“Face-to-face is by far the easiest way to build strong ties and trust, but it is increasingly becoming a luxury,” she said. “I work for a telecoms company, and we’re trying to kill distance.”

Communication in the digital age

But even if distance is not dead, there are many other things to consider when using technology to communicate.

More employees are interacting digitally through emails, conferencing systems or communications software, and it is increasingly important for brands and individuals in particular industries to have a social media presence.

Anna Lawler, director of marketing at VMware, said that when using social media, it is helpful to have a strategy behind the channel you are using and the message you want to get across.

To ensure engagement with others through social channels, Lawler emphasised the need for “relevant content” and actively participating in the community, rather than letting your online presence stagnate.

Different channels require slightly different approaches, she said. For example, people on Facebook are more likely to be your friends, whereas LinkedIn is more for professional connections.

But in either case, Lawler suggested being “genuine” and to “put yourself forward” to make the best impact when communicating in the digital landscape.

“Even if you are posting in a professional capacity, I still think there is room to have a bit of your personality there,” she said. “Ultimately, you are always going to be yourself, but just be mindful if you are representing a corporate brand.”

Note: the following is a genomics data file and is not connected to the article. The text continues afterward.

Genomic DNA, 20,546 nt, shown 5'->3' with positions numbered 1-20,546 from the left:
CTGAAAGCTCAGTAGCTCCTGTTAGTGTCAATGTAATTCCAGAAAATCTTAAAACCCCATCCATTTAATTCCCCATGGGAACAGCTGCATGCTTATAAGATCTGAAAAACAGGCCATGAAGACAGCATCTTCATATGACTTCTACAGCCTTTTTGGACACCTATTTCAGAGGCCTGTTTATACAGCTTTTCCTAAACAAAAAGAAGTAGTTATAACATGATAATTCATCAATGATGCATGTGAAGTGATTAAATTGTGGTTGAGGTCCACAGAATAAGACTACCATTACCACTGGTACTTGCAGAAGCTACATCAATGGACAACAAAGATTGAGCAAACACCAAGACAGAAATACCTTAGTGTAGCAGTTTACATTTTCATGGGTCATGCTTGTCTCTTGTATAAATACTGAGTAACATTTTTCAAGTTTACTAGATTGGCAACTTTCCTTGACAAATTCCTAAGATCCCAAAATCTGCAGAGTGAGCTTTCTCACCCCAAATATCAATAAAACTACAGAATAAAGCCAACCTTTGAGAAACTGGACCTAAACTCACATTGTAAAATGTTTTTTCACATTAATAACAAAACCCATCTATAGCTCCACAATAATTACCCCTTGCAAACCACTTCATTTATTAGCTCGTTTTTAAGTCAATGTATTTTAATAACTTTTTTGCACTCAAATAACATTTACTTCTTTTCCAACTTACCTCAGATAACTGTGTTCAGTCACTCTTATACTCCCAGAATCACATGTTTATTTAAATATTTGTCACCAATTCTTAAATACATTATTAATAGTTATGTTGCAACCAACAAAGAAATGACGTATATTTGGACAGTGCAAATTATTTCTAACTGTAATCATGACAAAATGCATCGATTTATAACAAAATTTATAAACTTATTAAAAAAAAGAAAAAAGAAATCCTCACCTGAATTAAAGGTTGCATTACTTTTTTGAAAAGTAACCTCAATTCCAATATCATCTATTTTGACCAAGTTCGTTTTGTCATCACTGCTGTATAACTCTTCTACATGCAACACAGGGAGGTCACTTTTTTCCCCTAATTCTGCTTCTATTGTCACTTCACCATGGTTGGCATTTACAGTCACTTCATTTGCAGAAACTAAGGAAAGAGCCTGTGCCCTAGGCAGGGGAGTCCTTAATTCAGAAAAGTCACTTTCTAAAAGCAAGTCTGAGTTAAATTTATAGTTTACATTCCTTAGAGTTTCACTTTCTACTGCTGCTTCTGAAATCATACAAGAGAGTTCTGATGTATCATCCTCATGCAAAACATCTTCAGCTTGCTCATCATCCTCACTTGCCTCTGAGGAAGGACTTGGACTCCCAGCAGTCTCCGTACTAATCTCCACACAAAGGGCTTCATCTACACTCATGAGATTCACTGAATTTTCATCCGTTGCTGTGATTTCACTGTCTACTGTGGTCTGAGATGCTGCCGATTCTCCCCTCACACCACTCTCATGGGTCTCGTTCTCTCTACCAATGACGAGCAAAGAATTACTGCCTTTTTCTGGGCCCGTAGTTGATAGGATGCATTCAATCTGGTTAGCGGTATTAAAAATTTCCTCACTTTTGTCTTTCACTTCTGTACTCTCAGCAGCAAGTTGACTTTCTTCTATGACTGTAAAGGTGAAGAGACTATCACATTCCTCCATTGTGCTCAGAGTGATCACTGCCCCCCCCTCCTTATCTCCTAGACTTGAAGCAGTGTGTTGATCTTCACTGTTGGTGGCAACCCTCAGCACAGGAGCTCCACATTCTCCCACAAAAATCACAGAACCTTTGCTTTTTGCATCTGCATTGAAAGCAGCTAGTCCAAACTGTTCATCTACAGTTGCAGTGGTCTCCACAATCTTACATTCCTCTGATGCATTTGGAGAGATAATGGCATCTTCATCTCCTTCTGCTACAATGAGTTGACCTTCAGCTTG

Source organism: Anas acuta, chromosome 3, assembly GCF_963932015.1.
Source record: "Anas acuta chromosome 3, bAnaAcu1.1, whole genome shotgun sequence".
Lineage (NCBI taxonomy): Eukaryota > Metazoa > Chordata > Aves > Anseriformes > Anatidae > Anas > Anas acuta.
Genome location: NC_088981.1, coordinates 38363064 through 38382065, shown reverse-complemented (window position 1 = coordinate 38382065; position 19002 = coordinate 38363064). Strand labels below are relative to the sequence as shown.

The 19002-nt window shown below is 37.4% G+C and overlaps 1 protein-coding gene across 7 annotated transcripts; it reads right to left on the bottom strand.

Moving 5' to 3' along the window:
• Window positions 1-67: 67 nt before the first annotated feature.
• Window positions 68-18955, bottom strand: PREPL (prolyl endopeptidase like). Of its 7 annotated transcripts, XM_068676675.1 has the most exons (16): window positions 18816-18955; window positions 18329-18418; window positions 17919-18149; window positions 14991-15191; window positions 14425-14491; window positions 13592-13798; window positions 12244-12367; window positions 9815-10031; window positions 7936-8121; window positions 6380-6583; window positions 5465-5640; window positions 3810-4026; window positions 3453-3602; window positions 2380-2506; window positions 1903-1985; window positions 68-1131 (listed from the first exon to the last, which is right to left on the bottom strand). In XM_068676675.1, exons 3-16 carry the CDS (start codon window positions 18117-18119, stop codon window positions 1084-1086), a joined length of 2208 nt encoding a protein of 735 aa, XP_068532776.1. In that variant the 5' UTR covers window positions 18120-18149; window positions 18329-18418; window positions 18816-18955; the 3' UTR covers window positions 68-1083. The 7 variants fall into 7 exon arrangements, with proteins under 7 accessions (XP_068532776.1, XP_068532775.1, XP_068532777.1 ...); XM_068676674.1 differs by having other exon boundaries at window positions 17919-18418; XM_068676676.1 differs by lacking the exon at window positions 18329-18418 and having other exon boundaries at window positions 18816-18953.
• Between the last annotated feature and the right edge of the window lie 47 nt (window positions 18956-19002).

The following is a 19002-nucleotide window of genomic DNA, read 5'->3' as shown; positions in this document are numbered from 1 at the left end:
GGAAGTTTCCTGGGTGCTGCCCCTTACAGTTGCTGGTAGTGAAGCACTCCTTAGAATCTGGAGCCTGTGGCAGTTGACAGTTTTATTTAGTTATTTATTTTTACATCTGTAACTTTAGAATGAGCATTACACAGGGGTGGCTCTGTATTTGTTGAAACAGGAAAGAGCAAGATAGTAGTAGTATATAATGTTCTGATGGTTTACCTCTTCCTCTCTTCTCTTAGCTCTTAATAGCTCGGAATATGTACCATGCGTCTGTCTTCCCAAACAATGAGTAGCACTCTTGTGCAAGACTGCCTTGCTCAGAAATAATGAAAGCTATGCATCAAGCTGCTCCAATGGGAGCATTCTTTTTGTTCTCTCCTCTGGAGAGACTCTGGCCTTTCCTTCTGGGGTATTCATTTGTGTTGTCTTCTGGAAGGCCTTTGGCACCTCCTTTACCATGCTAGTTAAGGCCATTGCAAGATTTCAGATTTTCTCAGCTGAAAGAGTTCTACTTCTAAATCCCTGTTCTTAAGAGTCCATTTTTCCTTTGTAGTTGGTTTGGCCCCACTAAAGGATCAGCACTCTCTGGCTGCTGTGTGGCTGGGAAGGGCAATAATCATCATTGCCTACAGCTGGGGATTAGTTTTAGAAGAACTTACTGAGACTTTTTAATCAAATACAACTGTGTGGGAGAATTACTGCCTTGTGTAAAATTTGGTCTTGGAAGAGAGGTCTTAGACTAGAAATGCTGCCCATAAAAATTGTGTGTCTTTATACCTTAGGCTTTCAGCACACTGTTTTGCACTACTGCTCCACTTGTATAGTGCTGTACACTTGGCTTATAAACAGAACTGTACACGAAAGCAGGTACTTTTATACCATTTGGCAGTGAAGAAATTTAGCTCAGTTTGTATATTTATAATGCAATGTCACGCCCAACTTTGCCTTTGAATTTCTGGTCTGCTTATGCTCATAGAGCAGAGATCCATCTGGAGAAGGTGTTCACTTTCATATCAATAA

Face-to-face communication

Moving the relationship from online to offline is important, especially in a business context. But where technology has to be used rather than face-to-face communication, Niki Dow, senior director of technical communications at ARM, suggested using some form of video for important communications.

Between 50% and 90% of communication is non-verbal, made through hand gestures or facial expressions, so care is needed when deciding the best way to put your message across.

Dow said: “You can’t use [non-verbal communication] in a tweet, you can’t do it in email and Facebook, so when you think about the future of communications, I think we’re going to look at tech driving gesture-based comms.”

When communicating through non-gesture-based means, Dow suggested speaking out loud what you plan to write online to hear what it sounds like when read and make sure it comes across as you expect.

“We need to be ready for that and mindful that we are communicating all the time without saying a single thing,” she said.